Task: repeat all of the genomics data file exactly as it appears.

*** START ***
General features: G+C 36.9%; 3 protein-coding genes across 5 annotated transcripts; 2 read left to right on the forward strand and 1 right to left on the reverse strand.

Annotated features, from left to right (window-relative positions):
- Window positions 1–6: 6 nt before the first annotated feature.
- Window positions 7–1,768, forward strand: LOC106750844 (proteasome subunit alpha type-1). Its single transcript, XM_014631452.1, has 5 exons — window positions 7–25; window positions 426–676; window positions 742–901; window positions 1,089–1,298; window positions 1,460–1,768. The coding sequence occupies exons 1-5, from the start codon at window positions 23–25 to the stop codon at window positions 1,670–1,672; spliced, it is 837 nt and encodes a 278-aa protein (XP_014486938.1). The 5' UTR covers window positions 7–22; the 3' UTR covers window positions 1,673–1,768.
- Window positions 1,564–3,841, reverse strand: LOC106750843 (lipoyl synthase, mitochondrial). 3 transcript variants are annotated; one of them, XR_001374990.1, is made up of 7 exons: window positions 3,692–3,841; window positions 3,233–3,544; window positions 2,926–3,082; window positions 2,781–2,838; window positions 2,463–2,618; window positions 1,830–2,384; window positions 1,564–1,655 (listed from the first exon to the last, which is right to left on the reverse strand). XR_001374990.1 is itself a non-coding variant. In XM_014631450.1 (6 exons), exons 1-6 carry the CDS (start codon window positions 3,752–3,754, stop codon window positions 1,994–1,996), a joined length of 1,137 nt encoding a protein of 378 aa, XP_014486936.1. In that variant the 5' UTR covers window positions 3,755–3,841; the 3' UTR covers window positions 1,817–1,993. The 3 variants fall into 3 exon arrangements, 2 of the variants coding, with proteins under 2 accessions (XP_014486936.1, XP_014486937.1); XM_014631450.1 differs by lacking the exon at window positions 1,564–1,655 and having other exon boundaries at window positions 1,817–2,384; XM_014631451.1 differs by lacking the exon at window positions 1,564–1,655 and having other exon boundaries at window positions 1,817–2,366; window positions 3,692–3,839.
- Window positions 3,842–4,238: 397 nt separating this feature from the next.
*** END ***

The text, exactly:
General features: G+C 36.9%; 3 protein-coding genes across 5 annotated transcripts; 2 read left to right on the forward strand and 1 right to left on the reverse strand.

Annotated features, from left to right (window-relative positions):
- Window positions 1–6: 6 nt before the first annotated feature.
- Window positions 7–1,768, forward strand: LOC106750844 (proteasome subunit alpha type-1). Its single transcript, XM_014631452.1, has 5 exons — window positions 7–25; window positions 426–676; window positions 742–901; window positions 1,089–1,298; window positions 1,460–1,768. The coding sequence occupies exons 1-5, from the start codon at window positions 23–25 to the stop codon at window positions 1,670–1,672; spliced, it is 837 nt and encodes a 278-aa protein (XP_014486938.1). The 5' UTR covers window positions 7–22; the 3' UTR covers window positions 1,673–1,768.
- Window positions 1,564–3,841, reverse strand: LOC106750843 (lipoyl synthase, mitochondrial). 3 transcript variants are annotated; one of them, XR_001374990.1, is made up of 7 exons: window positions 3,692–3,841; window positions 3,233–3,544; window positions 2,926–3,082; window positions 2,781–2,838; window positions 2,463–2,618; window positions 1,830–2,384; window positions 1,564–1,655 (listed from the first exon to the last, which is right to left on the reverse strand). XR_001374990.1 is itself a non-coding variant. In XM_014631450.1 (6 exons), exons 1-6 carry the CDS (start codon window positions 3,752–3,754, stop codon window positions 1,994–1,996), a joined length of 1,137 nt encoding a protein of 378 aa, XP_014486936.1. In that variant the 5' UTR covers window positions 3,755–3,841; the 3' UTR covers window positions 1,817–1,993. The 3 variants fall into 3 exon arrangements, 2 of the variants coding, with proteins under 2 accessions (XP_014486936.1, XP_014486937.1); XM_014631450.1 differs by lacking the exon at window positions 1,564–1,655 and having other exon boundaries at window positions 1,817–2,384; XM_014631451.1 differs by lacking the exon at window positions 1,564–1,655 and having other exon boundaries at window positions 1,817–2,366; window positions 3,692–3,839.
- Window positions 3,842–4,238: 397 nt separating this feature from the next.